Healthy children and teenagers should not be given drugs designed to treat attention deficit hyperactivity disorder, the American Academy of Neurology said this week. While young people with the disorder benefit from the treatment, the group noted, a growing number of healthy young people are taking these medications in an effort to increase concentration and school performance. “Doctors caring for children and teens have a professional obligation to always protect the best interests of the child, to protect vulnerable populations, and prevent the misuse of medication,” said position statement author William Graf, M.D. of Yale University, in a news release. “The practice of prescribing these drugs, called neuroenhancements, for healthy students is not justifiable.” The statement concludes there are both legal and developmental reasons these medications should not be prescribed to healthy children and teens, Reuters reports. The long-term effects of these drugs have not been studied in children, the group notes. Children and teens may not have sufficient decision-making abilities while their cognitive skills and emotional abilities are still developing. In addition, children and teens face the risks of being over-medicated and dependent on the drugs, according to the statement. “The physician should talk to the child about the request, as it may reflect other medical, social or psychological motivations such as anxiety, depression or insomnia. There are alternatives to neuroenhancements available, including maintaining good sleep, nutrition, study habits and exercise regimens,” Dr. Graf said.

·         Army Report Recommends Changes to Address Mental Health Care Deficiencies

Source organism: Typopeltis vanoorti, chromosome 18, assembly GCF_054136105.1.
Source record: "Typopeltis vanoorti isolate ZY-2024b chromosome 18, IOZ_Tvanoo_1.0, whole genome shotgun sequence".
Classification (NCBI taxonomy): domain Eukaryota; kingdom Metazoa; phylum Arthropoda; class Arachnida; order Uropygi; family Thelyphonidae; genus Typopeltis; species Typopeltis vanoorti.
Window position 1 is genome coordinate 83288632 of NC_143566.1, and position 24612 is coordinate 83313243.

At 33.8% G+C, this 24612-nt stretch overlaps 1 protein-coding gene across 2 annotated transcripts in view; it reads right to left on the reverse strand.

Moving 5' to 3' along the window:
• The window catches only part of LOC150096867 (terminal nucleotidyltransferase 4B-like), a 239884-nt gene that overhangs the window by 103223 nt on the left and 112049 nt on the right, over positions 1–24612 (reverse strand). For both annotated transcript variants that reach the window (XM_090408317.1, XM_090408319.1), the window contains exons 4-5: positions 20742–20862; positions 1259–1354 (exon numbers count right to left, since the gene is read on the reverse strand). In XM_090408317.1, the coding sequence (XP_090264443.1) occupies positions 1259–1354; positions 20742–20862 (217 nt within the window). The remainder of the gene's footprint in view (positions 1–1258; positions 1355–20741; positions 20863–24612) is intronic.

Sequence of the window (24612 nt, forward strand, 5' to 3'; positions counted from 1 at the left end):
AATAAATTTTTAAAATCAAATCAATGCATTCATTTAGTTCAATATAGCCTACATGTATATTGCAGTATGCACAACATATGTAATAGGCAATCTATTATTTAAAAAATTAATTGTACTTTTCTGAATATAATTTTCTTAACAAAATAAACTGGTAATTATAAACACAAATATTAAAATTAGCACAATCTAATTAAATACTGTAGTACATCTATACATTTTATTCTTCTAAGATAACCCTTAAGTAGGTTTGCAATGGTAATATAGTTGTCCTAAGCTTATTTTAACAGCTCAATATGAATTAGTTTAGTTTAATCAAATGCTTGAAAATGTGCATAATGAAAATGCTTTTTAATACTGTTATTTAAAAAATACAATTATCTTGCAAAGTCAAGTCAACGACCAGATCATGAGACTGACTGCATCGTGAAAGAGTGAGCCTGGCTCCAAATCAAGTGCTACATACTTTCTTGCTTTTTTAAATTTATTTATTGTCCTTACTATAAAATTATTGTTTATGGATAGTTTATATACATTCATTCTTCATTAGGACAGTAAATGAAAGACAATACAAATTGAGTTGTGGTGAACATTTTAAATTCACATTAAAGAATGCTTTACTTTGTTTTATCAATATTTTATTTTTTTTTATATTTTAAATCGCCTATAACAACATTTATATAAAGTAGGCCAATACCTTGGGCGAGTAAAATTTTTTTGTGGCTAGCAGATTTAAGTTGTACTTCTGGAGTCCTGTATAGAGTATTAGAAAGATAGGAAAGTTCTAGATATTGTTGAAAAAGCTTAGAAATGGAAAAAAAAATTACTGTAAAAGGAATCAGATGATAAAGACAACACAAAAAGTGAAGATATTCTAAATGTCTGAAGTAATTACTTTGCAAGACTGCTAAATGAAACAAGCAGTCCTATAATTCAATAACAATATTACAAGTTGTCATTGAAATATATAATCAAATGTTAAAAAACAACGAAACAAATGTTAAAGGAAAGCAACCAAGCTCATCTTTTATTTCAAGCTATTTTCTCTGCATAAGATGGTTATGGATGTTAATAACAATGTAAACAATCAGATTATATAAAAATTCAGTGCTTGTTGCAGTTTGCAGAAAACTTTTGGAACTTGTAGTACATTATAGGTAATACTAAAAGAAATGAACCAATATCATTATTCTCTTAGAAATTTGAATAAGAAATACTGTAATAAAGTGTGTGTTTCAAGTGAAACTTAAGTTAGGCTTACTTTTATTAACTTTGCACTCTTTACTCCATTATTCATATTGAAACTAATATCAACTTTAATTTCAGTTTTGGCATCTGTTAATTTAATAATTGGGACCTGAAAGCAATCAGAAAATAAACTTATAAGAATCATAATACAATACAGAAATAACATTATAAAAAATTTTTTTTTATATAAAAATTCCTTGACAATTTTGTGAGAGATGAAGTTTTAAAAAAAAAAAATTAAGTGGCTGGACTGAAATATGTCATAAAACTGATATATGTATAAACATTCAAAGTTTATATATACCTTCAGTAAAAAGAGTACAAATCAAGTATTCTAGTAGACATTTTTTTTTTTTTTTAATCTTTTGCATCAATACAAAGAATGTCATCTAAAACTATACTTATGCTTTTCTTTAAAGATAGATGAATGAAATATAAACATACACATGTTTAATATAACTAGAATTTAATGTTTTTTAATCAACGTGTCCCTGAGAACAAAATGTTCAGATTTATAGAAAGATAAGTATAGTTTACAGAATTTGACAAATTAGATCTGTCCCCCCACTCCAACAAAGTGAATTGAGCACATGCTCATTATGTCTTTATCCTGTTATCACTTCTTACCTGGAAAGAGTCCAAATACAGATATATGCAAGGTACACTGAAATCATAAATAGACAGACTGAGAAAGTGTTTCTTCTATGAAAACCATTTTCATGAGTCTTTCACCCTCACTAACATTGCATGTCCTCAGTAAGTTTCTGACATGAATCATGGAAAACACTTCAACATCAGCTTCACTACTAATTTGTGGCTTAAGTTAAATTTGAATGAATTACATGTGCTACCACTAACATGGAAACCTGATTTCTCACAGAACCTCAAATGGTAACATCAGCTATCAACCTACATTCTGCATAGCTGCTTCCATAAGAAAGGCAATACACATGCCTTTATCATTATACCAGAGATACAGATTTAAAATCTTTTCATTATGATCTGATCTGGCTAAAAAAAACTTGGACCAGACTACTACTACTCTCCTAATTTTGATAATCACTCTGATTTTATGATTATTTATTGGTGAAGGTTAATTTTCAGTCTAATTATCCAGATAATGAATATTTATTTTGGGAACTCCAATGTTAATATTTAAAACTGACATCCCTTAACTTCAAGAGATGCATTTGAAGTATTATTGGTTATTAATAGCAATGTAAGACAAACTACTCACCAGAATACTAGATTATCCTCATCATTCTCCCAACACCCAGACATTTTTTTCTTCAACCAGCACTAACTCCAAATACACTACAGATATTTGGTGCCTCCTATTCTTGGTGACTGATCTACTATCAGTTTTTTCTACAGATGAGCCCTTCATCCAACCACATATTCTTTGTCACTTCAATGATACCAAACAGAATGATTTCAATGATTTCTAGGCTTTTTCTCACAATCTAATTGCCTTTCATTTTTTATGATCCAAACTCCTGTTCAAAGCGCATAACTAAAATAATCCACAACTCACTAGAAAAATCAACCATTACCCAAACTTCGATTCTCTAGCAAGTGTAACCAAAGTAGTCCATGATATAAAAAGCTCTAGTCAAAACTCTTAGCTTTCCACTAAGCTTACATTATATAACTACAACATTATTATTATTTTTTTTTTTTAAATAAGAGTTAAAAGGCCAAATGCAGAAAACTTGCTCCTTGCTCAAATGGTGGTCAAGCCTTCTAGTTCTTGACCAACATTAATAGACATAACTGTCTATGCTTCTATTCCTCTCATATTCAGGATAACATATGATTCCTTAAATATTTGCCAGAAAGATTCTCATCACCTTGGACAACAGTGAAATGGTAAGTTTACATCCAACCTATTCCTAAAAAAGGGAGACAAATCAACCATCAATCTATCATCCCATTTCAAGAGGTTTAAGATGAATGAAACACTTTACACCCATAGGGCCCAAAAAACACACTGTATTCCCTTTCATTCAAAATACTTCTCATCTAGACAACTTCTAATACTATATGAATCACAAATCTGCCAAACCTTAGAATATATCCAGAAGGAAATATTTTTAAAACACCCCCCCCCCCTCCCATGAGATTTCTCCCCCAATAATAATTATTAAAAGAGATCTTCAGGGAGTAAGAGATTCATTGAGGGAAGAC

A study of the Army’s mental health care system identifies a number of gaps, and provides recommendations, including increasing the number of behavioral health specialists, the Los Angeles Times reports. The review found 4 percent of soldiers returning home from combat have behavioral health problems. When they seek help, they must choose from a confusing assortment of programs, and face gaps in mental health records due to uncoordinated record-keeping systems, and inconsistent training for mental health workers. Lt. Gen. Howard B. Bromberg, Deputy Army Chief of Staff, said behavioral health specialists are being moved into combat zones, so soldiers can receive immediate help. The Army is also working to reduce processing delays for soldiers seeking help. Currently, many must wait for more than a year before their cases are finalized, the article notes. U.S. Senator Patty Murray of Washington, former chairwoman of the Senate Veterans Affairs Committee, requested the report after hearing that a screening team of forensic scientists at Madigan Army Medical Center in her state were refusing post-traumatic stress syndrome (PTSD) diagnoses for soldiers who had been identified as having the disorder by their own Army counselors and psychiatrists. Her office found more than 40 percent of PTSD diagnoses for patients under consideration for medical retirement at Madigan were overturned by a psychiatry screening team. An Army review found “no systemic issues of soldiers being disadvantaged in the disability process” regarding the diagnoses of PTSD, according to the Army News Service. Army Surgeon General Lt. Gen. Patricia Horoho noted the Army has doubled the number of behavioral health care providers. The Army plans to continue expanding the number of these workers. “We want to get behavioral health care out of brick and mortar and into the soldier’s lifespace,” she said. “Soldiers are then more likely to seek behavioral health and other wellness care.”